Diabetic Foot Care
Diabetes is prevalent in over 5% of the Scottish population. High levels of blood sugar over a long period of time can result in harm to the body and its functions. Diabetes can reduce the blood supply to your feet and cause a loss of feeling known as peripheral neuropathy. Diabetes can cause changes in the sensations in the feet, trauma or injury to the foot may not be felt and can lead to more serious complications. The blood supply may also be restricted, this creates a delay in healing time to any injuries. You may not always feel pain in the feet due to the affects of diabetes, therefore checking your feet regularly is essential.
As part of your assessment your podiatrist will do a thorough medical history and assess how well your diabetes is managed. The assessments undertaken will provide your podiatrist with a better understanding of your foot health, they will be able to give specific advice for your foot needs.
Your podiatrist will advise you on a number of things that a person with diabetes can do to help prevent complications with their feet. These will include;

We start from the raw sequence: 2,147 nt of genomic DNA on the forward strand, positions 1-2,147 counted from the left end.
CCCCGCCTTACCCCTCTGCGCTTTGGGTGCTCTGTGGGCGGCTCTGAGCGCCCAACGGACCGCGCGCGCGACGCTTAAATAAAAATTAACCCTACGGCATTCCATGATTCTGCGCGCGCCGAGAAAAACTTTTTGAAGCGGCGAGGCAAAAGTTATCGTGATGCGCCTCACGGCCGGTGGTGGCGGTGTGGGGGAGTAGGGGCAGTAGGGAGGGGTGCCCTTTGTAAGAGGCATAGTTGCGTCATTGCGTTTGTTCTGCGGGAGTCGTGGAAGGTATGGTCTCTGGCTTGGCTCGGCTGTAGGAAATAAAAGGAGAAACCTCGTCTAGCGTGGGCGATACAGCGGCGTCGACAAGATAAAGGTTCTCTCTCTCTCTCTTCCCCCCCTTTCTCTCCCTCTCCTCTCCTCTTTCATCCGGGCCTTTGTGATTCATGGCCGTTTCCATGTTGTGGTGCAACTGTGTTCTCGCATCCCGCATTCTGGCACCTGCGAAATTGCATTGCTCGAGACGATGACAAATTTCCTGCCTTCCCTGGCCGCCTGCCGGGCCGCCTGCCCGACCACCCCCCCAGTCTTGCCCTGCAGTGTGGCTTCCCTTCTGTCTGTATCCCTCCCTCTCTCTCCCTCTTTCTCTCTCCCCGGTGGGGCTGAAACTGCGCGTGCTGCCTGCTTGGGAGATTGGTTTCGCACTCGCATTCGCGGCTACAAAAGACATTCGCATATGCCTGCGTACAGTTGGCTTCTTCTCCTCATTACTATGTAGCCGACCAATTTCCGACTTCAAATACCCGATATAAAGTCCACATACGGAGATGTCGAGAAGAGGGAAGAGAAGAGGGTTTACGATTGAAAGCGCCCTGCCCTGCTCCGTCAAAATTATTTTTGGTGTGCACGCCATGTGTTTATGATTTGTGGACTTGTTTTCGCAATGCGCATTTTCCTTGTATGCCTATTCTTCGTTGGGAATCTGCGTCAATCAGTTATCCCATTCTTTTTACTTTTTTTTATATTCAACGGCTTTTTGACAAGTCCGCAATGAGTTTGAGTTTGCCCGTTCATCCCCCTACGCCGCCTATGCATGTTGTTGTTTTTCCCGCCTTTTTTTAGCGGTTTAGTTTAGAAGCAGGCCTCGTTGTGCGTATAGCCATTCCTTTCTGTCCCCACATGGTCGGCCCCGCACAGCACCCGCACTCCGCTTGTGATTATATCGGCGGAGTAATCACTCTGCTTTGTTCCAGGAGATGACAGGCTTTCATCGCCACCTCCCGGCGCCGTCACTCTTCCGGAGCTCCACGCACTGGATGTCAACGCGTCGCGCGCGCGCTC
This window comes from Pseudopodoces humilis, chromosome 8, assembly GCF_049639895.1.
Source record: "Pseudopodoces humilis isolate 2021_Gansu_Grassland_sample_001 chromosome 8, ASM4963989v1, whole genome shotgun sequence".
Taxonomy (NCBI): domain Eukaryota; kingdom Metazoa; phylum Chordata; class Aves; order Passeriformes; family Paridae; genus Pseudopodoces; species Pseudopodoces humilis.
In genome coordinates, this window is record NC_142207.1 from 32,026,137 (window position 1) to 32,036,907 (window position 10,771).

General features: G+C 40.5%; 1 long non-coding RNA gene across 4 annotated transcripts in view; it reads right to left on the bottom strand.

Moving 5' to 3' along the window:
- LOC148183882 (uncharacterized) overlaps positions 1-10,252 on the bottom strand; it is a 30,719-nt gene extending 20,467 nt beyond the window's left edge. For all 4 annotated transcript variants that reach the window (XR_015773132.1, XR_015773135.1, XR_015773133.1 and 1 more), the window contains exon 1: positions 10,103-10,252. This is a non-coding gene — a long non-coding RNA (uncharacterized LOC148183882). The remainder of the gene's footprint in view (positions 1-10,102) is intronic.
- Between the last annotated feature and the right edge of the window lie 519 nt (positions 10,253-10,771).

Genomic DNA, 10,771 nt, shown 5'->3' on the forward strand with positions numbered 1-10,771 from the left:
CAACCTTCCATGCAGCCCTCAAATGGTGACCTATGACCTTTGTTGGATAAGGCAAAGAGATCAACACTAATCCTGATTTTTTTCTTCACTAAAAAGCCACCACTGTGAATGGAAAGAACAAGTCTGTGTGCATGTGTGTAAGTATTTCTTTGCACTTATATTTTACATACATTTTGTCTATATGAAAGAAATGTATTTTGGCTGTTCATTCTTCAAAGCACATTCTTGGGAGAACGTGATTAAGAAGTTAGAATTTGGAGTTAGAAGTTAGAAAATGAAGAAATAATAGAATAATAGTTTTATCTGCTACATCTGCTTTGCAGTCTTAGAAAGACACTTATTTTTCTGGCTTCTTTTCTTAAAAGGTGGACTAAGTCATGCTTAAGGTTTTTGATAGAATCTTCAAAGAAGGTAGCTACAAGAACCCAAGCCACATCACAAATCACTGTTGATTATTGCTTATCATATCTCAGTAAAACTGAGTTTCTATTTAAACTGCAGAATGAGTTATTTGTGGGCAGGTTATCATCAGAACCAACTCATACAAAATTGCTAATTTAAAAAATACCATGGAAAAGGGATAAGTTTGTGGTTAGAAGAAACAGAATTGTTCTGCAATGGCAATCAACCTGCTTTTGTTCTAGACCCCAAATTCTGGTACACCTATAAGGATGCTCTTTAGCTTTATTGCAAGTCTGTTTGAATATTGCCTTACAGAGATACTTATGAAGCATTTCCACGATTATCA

- Daily examinations for changes in the feet.
- Washing the feet daily and drying thoroughly but gently.
- Take care when bathing or showering as those with diabetes may not be able to distinguish changes in temperature.
- Take care when cutting toenails if eyesight, sensation or circulation is impaired.
- Corns and callus should be treated by a podiatrist due to risks of infection.
- Footwear should fit well, and shoes should be checked before wearing each time to ensure that there is nothing that could cause irritation to the foot, such as a stones.
Diabetic Foot Ulcer
Foot ulcers can occur in anyone however are more prevalent in patients with diabetes. When blood sugar levels are high or fluctuate regularly skin that would normally heal may not properly repair itself because of nerve damage. Therefore even a mild injury can start a foot ulcer.
Foot ulcers can be dangerous, they can lead to infection and ultimately amputation. By taking care of your feet and regularly attending your podiatrist we can limit the likelihood of ulceration. If you notice any changes in your feet contact your podiatrist today.
These can increase the likelihood of developing a foot ulcer: